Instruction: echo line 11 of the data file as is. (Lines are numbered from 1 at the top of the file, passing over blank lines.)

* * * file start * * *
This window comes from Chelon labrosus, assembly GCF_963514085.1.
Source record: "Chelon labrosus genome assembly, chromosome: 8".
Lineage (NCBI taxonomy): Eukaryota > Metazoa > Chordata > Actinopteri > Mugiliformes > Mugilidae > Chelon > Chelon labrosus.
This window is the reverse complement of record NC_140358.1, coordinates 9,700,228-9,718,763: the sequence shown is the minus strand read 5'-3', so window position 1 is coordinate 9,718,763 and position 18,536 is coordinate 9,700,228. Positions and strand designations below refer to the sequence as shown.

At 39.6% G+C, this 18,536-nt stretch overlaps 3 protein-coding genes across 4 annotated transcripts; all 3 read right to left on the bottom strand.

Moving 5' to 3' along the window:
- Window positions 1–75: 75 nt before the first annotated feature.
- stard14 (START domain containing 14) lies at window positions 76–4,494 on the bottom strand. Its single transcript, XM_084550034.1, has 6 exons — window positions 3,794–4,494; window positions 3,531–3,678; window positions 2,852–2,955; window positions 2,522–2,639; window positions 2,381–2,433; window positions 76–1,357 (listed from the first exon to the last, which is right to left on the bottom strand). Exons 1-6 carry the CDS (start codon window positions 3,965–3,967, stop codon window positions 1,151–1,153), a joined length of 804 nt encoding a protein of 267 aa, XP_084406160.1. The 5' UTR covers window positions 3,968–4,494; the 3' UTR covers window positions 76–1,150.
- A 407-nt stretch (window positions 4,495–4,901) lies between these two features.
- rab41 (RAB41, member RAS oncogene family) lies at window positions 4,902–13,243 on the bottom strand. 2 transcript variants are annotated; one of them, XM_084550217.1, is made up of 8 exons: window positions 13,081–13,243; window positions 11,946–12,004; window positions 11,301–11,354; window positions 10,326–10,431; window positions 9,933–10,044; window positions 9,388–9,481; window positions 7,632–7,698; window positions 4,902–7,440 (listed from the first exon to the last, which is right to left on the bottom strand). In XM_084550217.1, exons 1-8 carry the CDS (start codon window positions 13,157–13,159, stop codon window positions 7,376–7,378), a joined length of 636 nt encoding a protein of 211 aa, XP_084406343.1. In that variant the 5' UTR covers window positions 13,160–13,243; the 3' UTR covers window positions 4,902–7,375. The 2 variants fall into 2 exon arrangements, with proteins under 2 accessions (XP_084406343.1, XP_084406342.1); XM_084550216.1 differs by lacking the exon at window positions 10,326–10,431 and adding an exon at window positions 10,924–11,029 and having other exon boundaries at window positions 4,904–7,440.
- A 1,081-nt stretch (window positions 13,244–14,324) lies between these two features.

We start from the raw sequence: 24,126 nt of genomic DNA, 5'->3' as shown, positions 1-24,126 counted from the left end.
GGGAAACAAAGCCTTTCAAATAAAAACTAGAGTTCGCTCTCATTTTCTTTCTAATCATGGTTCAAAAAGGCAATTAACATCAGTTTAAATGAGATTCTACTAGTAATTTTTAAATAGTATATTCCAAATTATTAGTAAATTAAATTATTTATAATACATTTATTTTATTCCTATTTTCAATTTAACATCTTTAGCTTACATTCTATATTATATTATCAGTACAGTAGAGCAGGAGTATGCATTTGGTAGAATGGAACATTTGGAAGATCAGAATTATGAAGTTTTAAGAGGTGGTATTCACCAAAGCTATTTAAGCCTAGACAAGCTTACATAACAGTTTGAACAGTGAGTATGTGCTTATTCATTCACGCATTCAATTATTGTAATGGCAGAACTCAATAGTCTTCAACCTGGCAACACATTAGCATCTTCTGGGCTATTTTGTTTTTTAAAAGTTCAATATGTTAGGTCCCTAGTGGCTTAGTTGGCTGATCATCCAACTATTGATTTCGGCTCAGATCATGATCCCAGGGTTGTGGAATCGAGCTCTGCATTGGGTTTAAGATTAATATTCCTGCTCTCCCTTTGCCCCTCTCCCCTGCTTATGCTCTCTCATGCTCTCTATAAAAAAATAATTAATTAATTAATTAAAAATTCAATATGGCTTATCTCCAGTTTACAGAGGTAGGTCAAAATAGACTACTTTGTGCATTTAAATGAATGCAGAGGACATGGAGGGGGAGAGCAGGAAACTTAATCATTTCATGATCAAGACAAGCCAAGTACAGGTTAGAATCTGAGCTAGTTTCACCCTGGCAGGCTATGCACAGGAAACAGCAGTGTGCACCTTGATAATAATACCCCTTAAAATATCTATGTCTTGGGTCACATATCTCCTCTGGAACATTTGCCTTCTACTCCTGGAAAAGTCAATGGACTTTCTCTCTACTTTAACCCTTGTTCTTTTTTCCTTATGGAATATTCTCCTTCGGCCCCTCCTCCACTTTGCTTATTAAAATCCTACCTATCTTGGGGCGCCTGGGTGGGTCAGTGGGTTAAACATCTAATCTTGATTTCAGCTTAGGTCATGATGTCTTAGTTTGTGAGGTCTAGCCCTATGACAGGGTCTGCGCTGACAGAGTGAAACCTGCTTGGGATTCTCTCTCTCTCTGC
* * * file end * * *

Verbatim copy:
- A 1,081-nt stretch (window positions 13,244–14,324) lies between these two features.